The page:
2011-4-21-3Qs--Paradox-at-the-pump

Paradox at the Pump

3Qs with Assistant Professor of Economics Zhongmin Wang
April 21st, 2011

Gas prices nation­wide con­tinue to surge. The Energy Infor­ma­tion Admin­is­tra­tion reported that at an average of $3.79 per gallon for regular gasoline, prices in the United States were nearly a dollar higher last week than they were the same week in 2010. Zhongmin Wang, an assis­tant pro­fessor of economics at North­eastern Uni­ver­sity, is an expert in strategic pricing behavior in var­ious gaso­line mar­kets. Here, he dis­cusses the ebb and flow of gas prices throughout the year, why they are at record highs, and their economic impact.

What fac­tors play a role in deter­mining how gas is priced? Why are gas prices approaching record highs?

The retail gaso­line price that con­sumers pay at the pump reflects the costs and profits of refiners, dis­trib­u­tors, and retailers, as well as fed­eral, state and local taxes. Envi­ron­mental reg­u­la­tions also affect gaso­line prices some­what by inducing or forcing the use of ethanol and “bou­tique” gaso­line blends. Here, the cost of crude oil is by far the largest and most vari­able com­po­nent of gas price. Gas prices are approaching record highs because the crude oil price is approaching record highs.

What periods throughout the year do gas prices tend to peak and why?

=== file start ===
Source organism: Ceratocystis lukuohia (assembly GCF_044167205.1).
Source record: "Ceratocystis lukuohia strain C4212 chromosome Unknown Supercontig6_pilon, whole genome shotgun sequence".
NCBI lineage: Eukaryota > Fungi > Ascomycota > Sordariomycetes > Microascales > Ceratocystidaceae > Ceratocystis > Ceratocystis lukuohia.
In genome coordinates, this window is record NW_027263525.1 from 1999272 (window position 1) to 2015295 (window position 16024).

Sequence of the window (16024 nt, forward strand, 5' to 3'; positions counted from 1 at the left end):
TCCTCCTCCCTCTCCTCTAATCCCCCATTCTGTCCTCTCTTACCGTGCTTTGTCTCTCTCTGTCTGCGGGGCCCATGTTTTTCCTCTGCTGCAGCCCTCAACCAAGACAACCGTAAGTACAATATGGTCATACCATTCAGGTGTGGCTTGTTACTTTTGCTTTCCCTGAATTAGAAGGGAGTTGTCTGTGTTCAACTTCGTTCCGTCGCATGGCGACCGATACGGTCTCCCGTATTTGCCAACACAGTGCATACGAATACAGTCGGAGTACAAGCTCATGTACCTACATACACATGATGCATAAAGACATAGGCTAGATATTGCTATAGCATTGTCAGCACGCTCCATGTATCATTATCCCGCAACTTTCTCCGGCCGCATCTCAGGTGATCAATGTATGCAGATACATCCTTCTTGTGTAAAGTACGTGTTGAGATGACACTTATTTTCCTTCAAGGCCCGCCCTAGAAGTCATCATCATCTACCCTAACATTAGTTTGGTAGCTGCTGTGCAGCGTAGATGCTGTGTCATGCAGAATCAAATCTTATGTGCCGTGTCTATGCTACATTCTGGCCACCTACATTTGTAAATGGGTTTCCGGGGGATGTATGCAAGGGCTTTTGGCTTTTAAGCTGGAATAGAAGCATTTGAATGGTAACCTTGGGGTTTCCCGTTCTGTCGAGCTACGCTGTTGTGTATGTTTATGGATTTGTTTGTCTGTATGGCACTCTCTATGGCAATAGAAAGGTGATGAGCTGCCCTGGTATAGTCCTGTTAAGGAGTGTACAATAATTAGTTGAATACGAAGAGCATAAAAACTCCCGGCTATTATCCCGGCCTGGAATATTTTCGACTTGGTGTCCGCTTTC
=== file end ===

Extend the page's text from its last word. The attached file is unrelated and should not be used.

Gas prices tend to be highest during the summer and lowest during the winter. This sea­son­ality in gaso­line price is due to simple demand and supply. First, people drive more during the summer, which increases the demand for gaso­line. Second, it is more expen­sive for refineries to pro­duce summer gaso­line blends than winter gaso­line blends. Summer gaso­line blends, due to a lower vapor-​​pressure allowance, can only have a small pro­por­tion of butane, a rel­a­tively cheap and abun­dant blending com­po­nent that has a high vapor pres­sure. Increased demand and cost both cause gaso­line prices to peak in the summer.

How will increased gas prices affect the economy in the short– and long– term?

Higher fuel prices hurt the economy in the short run. Having to spend more money on fuel, people have less money to spend on other things, and fuel-​​dependent businesses—such as airlines—may earn less profit. How­ever, high gaso­line prices are not all bad for the economy in the long run. This is because con­sumers and firms make adjust­ments to higher fuel prices, which may ben­efit the economy over time.

As gas prices go up, con­sumers have greater incen­tives to drive less and buy more fuel-​​efficient vehi­cles. We as a society would be better off if we drove less than we do now.

Most of us do not take into account the fact that our dri­ving leads to pol­lu­tion, con­ges­tion, and noise, as well as energy con­sump­tion. This is one of the ratio­nales used to jus­tify very high taxes on gaso­line in some Euro­pean coun­tries. In the U.K., for example, gaso­line prices are over $9 per gallon because of high gas taxes. Eco­nomic research sug­gests that it would be better for the nation if the U.S. gov­ern­ment were to increase gaso­line taxes, albeit not to the U.K. level. High fuel costs also offer busi­nesses stronger incen­tives to pro­duce fuel-​​efficient vehi­cles, adopt fuel-​​efficiency tech­nolo­gies and to invest in alter­na­tive energy sources.

by Kara Shemin


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